Once upon a time, the news industry was separated into print, radio, and television. Widespread internet adoption added online media, and as internet technology advanced and broadband saturation increased, text, graphics, audio, and video became increasingly prominent on the web. The result was a blurring of the lines between the traditional methods of news delivery. Furthermore, control of information flow shifted, from the mass media to the user.
Production costs and barriers to entry are lower today, and much more content is being created and consumed. Interaction between news producers and consumers has increased dramatically. The moment a major story breaks, news providers have people scouring social media for eyewitnesses to add depth and perspective to stories.
Cross-Platform Is the New Normal
Digital news is no longer considered as simply a marketing vehicle for legacy news platforms, but is now perhaps the most critical news distribution platform. Legacy news brands use digital to extend their reach, and digital journalism is less separated from legacy journalism. The most successful outgrowth of this convergence of digital and legacy news platforms is cross-platform strategies and planning that:
• Leverage resources and content
• Create innovative content
• Play to the strengths of news organizations
And it all starts with determining what the digital audience (now virtually indistinguishable from “the audience” in general) wants and collaborating to provide it.
Benefits of Collaboration
Collaboration in news production may be organized around common issues, common locations or specific user communities. It may involve different media outlets, and related organizations and institutions. Collaboration among production platforms allows news organizations to add depth and context to news and expand specialization areas like investigative reporting or other specialty beats – many of which are being cut by traditional news organizations. Collaboration also allows content to be re-purposed and remixed for various platforms without re-inventing the wheel each time. Repurposing and remixing of content increases user access while creating new value for news consumers and new opportunities for news producers.
What Collaboration Does and How It Does It
Collaboration among news outlets, reporters, filmmakers, digital news producers, and even citizen media makers can raise awareness of topics, attract and better engage consumers, and leverage expertise of numerous sources of information, including academic organizations, museums, and other centers of expertise. It combines the skills and strengths of the various partners to create news with greater impact and that is ultimately greater than the sum of its parts.
Collaborative news projects are now logistically much easier to organize than they used to be. In many cases the greatest hurdle is getting past attitudes that broadcast, video, audio, and print are separate entities. The wide availability of project management tools, file sharing, telecommunications, and social media sets the stage, while new content management systems make it easier create and distribute multi-platform content. Joint branding of news production, cross-linked sites, and roll out of content across platforms is increasingly common.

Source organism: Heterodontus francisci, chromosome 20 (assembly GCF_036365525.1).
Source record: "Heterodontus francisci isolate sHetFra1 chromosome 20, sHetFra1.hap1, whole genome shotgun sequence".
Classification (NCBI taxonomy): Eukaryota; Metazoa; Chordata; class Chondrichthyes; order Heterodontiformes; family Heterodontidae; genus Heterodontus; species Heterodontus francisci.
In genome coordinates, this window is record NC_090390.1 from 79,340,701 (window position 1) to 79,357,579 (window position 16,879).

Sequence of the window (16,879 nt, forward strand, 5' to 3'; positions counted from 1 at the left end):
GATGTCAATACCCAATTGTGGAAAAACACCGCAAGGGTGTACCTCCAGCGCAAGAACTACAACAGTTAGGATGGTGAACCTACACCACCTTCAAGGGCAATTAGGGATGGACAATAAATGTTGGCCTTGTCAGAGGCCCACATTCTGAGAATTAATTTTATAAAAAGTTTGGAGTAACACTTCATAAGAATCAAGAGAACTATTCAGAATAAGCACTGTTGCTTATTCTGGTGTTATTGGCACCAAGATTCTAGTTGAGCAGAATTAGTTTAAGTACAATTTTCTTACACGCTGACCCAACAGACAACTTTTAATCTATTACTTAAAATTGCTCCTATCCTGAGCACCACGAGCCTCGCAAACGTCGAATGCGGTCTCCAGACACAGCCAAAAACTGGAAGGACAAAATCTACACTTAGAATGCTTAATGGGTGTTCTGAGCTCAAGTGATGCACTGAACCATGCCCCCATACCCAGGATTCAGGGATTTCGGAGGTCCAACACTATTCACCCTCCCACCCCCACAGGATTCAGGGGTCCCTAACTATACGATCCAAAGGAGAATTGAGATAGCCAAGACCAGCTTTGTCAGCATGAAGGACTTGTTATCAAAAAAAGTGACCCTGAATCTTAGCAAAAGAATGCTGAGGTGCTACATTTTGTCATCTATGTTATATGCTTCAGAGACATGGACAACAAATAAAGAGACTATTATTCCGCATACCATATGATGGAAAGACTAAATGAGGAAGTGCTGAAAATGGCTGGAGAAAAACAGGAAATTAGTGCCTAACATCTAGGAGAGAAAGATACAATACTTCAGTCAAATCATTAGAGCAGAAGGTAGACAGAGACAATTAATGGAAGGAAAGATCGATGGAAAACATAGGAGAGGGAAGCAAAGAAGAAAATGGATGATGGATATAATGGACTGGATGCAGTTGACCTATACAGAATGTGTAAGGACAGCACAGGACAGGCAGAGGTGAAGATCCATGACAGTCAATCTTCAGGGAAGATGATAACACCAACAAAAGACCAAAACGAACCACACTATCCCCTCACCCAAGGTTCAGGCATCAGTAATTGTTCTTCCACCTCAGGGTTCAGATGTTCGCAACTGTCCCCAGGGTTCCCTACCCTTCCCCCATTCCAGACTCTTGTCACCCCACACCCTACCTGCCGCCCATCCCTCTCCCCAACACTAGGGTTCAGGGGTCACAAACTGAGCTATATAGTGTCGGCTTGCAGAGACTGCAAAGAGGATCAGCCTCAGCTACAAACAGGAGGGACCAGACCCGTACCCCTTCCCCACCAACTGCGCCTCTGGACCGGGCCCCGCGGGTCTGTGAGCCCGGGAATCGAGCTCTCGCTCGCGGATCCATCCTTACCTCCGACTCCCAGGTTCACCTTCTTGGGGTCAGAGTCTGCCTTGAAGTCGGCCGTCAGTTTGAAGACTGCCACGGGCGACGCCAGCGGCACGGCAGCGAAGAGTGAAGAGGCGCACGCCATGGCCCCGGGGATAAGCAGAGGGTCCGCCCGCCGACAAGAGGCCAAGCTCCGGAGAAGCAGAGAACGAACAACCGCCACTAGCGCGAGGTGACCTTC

Example: The BBC Academy
The BBC Academy was formed to focus on training and development within the BBC and across the news industry. The goal is to equip people with skills they need to produce news in today’s cross-platform world and help news producers develop skills they need to succeed in a changing media landscape. One BBC Academy initiative is Digital Cities, which the Academy tags as “a catalyst for collaboration.” Digital Cities brings together news producers, technology workers, academics, creatives, and local governments for special events and training.
One recent event, “Digital Cardiff,” was held in June 2013 for the Welsh digital community. The event facilitated networking among the digital information community and local, national, and international digital sectors, and focused on the latest creative and digital trends. Digital Cardiff was a collaborative program run by several public and private media partners, and it kicked off with Digital Futures Day, which discussed what digital broadcasting means in a converged, connected environment. Opportunities for broadcasters and digital media companies to collaborate was a particular area of focus.
The BBC isn’t waiting around to see how converged media takes shape, but is actively involved in shaping media skills and new technology through conferences, labs, and workshops. Mark Jacobs, program manager of BBC Academy’s Fusion training project, said, “I believe events of this kind are likely to become an important part of the BBC’s future. They build relationships both internally and externally, inform us all about the future and provide vital training and goodwill between staff and the freelance community.”
A RTDNA / Hofstra University study found that 76% of local broadcasters collaborate with other news outlets, and it’s to news producers’ benefit to maximize opportunities that come along with these collaborations. The results include expanded audiences and a more solidified brand presence.
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